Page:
Indigenous Women Missing and Murdered Are Remembered

Family and supporters ask that women not be forgotten and encourage action.

Tuesday was a day of remembering and honoring for the Native American community. Specifically, it was a day focused on indigenous women who have been murdered or are missing.

The day began at the Robert Powless Cultural Center. A cross-section of groups and people gathered to talk about the issue, remember those who are gone, and to unite in going forward. Remembering was one of the goals, and red was the color of the day. It included dresses, skirts and memory shawls. It was a day to honor in solidarity those who have been victims of violence. Steven Woodworth’s sister has been missing for two years, and he hopes to find her. But he had supported the awareness effort long before she disappeared.

“You never expect to be, for it to hit so close to home,” he said. “Everybody, [thinks] you know, ‘That won’t happen to me.” And then it does happen to you. You don’t know what to think, you don’t know how to act. Because you’re thinking, ‘Where is she? Is she still alive?’ You know? I just want to keep her memory alive,” Woodworth said.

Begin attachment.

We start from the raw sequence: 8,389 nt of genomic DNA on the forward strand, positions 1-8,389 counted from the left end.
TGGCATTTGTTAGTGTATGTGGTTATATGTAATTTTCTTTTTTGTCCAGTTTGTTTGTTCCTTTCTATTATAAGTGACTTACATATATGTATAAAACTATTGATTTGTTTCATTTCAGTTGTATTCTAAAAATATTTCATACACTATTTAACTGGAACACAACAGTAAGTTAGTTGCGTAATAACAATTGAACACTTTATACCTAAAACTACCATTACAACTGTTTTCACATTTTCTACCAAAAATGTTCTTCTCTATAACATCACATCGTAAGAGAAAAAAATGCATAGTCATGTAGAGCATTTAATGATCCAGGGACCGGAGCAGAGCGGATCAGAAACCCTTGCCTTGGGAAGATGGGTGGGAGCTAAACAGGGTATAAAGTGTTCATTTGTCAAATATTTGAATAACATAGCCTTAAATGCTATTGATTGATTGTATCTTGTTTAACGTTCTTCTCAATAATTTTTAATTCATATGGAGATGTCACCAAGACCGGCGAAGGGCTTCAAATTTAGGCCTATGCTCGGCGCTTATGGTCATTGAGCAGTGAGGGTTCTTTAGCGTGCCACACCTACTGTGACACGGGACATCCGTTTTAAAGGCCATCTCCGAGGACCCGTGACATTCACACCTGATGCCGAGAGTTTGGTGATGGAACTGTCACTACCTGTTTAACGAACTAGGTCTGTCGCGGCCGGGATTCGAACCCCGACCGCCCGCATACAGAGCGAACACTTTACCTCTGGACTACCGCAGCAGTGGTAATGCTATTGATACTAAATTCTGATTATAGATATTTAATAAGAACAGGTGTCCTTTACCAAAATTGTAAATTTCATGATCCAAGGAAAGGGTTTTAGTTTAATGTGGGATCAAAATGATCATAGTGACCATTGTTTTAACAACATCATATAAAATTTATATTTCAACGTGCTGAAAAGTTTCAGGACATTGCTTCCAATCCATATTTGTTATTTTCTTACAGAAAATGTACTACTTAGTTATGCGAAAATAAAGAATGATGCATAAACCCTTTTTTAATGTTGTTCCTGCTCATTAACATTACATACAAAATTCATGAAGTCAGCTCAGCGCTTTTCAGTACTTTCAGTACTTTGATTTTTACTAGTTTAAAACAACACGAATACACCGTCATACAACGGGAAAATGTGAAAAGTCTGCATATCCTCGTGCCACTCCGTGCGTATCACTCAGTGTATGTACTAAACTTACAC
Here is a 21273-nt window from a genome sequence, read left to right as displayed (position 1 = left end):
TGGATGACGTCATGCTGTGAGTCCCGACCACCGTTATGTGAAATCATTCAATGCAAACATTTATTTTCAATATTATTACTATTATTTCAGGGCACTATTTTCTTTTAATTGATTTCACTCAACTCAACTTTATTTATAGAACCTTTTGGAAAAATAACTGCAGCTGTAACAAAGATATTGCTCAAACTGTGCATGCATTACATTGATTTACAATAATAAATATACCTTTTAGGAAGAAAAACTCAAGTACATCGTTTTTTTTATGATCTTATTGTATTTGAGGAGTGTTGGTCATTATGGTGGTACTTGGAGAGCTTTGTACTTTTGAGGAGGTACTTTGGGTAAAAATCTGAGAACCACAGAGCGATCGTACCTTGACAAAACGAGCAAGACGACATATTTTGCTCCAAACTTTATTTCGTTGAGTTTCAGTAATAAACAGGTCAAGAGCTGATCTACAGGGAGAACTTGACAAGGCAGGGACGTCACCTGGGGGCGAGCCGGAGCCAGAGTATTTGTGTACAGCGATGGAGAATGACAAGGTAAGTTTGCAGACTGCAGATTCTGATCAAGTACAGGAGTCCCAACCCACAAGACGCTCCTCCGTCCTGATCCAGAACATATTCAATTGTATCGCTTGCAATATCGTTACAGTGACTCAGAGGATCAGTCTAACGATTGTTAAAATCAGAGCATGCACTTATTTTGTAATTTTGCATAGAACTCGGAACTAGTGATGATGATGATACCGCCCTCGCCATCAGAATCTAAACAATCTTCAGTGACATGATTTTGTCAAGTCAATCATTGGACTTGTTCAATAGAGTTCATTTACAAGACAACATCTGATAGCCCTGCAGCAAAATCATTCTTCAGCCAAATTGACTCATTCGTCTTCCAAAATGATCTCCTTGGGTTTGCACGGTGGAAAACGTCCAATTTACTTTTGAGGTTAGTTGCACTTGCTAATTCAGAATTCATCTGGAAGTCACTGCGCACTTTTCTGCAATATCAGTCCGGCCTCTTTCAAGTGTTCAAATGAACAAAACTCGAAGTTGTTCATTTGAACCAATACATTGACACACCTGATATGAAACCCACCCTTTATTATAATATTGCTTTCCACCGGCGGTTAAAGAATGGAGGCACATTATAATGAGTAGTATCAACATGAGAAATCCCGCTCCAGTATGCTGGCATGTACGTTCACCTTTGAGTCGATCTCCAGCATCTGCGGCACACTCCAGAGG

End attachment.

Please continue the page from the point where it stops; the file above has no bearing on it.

Woodworth said his sister was last seen in Carlos, near Alexandria, Minnesota.  He says police know who she was last seen with, but not much more–even two years later. For many people gathering Tuesday, it is a familiar story of a missing relative. They don’t want their family member forgotten when they are no longer in the headlines. Woodworth said there is also a sense that missing indigenous people don’t get the same notice as others.

“There are some people out there who look at like natives as being “nomadic” I guess. And they go missing and then people don’t really look for them. But they’re somebody’s sister, mother, daughter, aunt. She’s my sister,” Woodworth said.

When the afternoon session concluded, many who gathered went outside into the rain to continue honoring those who have suffered.  It was the 8th Annual Memorial March for Missing and Murdered Indigenous Women and Relatives.


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